Yamaha Rhino ATV Recalled for Brake DefectMar 25, 2008 | Parker Waichman LLP
Yamaha is recalling the Rhino ATV (All Terrain Vehicle) amid concerns that brakes on the Rhino ATV may fail. The recall, which covers about 7800 Rhino Side-by-Side ATVs, is just the latest safety issue to plague the Yamaha Rhino ATV, which some consider to be the most dangerous ATV on the market.
According to the Consumer Product Safety Commission (CPSC), the brake caliper on the left front wheel of the recalled Yamaha Rhino ATVs could have been made incorrectly, resulting in brake fluid leaking. This can cause a loss of braking and control of the vehicle, posing a serious safety risk to the driver and passenger. The recall covers Model Year 2008 Rhino YXR450 and YXR700 Side-by-Side Vehicles sold at Yamaha dealers nationwide from October 2007 through March 2008 for between $8,300 and $12,000. Consumers with a recalled Rhino ATV should stop using them immediately and contact any authorized Yamaha Rhino dealer to schedule a free repair. The CPSC said registered owners were sent direct mail notification of this recall.
So far, no injuries have been reported in relation to the Rhino brake defect. However, that has not been the case with another Rhino safety issue - rollover accidents. While many ATVs are prone to accidents, the Yamaha Rhino ATV is even more likely to be involved in rollover accidents. What’s more, these accidents are also more likely to result in serious injuries and deaths. Critics say the Yamaha Rhino is top heavy, and it has tires that are extremely narrow. These design defects make it far more likely that the Yamaha Rhino will tip and rollover while going through a turn, even when the vehicle is traveling at a slow speed and is on a flat surface. Furthermore, the Yamaha Rhino is designed in such a way that passengers’ legs are unprotected in the event of a rollover accident. Victims of Yamaha Rhino rollover accidents usually experience broken or crushed legs, ankles or feet. In some cases, victims have been permanently disabled, and have had limbs amputated following a Yamaha Rhino rollover accident. When Yamaha Rhino rollover accidents involve children, the results are often fatal.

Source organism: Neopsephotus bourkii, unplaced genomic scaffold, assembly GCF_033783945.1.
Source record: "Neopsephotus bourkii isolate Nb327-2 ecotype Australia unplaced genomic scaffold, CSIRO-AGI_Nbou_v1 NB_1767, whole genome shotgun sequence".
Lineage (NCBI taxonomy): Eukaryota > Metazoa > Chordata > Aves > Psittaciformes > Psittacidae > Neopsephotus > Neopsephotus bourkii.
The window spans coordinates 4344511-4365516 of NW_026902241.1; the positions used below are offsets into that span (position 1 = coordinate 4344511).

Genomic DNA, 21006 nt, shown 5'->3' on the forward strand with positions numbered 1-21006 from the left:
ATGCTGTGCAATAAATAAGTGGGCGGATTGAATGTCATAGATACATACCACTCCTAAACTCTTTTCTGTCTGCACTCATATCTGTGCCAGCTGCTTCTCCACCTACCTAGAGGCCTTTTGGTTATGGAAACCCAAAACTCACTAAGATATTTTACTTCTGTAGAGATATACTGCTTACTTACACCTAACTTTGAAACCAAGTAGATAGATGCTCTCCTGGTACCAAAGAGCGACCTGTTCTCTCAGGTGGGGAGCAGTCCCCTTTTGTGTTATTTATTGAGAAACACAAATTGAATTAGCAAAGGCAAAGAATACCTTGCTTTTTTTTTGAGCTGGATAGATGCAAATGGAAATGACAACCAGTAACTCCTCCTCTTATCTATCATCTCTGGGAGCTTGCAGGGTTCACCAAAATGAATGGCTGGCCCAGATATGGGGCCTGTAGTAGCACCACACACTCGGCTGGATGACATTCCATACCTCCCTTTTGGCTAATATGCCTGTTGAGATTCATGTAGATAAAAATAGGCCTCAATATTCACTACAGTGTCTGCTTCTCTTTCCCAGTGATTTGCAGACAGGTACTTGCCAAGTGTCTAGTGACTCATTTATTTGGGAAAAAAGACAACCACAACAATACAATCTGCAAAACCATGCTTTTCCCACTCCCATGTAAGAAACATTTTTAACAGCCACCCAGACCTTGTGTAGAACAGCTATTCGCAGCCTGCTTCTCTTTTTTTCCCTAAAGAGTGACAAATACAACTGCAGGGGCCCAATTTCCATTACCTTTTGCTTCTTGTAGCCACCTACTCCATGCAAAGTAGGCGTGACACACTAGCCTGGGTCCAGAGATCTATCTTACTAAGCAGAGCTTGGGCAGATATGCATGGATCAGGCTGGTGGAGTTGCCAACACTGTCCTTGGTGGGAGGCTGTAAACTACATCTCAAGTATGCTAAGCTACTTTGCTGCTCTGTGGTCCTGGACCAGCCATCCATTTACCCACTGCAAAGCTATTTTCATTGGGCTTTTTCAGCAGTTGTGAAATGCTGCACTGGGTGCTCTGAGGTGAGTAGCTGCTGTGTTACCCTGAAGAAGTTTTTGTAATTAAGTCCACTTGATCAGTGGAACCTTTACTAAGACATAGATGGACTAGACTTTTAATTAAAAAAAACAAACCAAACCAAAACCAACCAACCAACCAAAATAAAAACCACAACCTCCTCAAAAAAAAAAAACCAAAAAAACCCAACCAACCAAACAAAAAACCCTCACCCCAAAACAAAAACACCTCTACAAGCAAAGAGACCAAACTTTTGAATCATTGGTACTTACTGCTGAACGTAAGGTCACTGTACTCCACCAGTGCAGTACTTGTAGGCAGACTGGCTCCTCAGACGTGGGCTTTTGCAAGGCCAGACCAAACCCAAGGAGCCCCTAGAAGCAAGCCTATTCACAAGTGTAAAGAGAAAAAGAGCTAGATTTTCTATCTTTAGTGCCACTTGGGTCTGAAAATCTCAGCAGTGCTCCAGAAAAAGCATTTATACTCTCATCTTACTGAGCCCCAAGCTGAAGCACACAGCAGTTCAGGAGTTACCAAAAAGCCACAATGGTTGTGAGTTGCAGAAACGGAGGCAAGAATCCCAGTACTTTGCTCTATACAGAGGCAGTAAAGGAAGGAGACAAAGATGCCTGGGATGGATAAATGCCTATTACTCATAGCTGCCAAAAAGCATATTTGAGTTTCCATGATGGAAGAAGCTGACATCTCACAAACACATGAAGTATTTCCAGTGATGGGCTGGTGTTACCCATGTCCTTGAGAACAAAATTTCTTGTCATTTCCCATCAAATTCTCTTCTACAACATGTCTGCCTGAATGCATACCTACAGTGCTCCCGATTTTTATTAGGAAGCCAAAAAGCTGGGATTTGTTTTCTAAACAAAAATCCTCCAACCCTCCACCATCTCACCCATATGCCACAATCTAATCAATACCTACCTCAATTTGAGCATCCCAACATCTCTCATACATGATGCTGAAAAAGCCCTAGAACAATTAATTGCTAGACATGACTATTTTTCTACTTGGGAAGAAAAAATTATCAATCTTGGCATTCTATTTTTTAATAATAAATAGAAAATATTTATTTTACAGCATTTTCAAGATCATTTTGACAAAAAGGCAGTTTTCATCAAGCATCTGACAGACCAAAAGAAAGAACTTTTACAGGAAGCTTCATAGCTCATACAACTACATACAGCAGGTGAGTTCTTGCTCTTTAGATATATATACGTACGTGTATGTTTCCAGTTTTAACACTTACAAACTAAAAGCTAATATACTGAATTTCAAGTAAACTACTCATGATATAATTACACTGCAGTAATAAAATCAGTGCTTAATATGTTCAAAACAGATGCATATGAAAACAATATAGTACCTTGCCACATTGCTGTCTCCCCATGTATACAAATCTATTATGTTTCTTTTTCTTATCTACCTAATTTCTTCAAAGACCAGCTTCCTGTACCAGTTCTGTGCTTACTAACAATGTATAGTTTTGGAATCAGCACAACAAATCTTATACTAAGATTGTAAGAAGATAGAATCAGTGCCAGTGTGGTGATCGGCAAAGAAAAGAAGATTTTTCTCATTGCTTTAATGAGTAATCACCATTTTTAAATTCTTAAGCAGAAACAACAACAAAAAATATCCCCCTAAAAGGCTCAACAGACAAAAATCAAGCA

Unlike the brake issue that sparked today's recall, Yamaha has been slow to acknowledge the Rhino ATVs rollover issues. In September 2006, Yamaha Motor Corp. sent a letter to the owners of Rhino ATVs warning that the Rhino was prone to tip while going through sharp turns. However, the wording of the Yamaha letter seemed to place much of the blame for Rhino rollover accident injuries on the victims themselves. Yamaha warned passengers of the Rhino ATVs to use seatbelts, and to keep their hands, arms and legs inside the vehicle at all times. The letter also included information on handling the Rhino if it should start to tip over. But since Yamaha sent the 2006 letter, it has become increasingly apparent that the actions recommended by Yamaha do little to protect passengers involved in Rhino rollover accidents.
It wasn’t until 2007 that Yamaha appeared to finally take the Rhino’s safety issues seriously. At that time, the company offered free modifications to the owners of new and used Rhinos. These modifications included the addition of doors to the ATV, as well as additional handholds. However, the company still has not recalled or offered refunds to the owners of the dangerous Rhino ATVs. It is not yet known if the modifications to the Yamaha Rhino ATVs will in fact make the vehicles safer.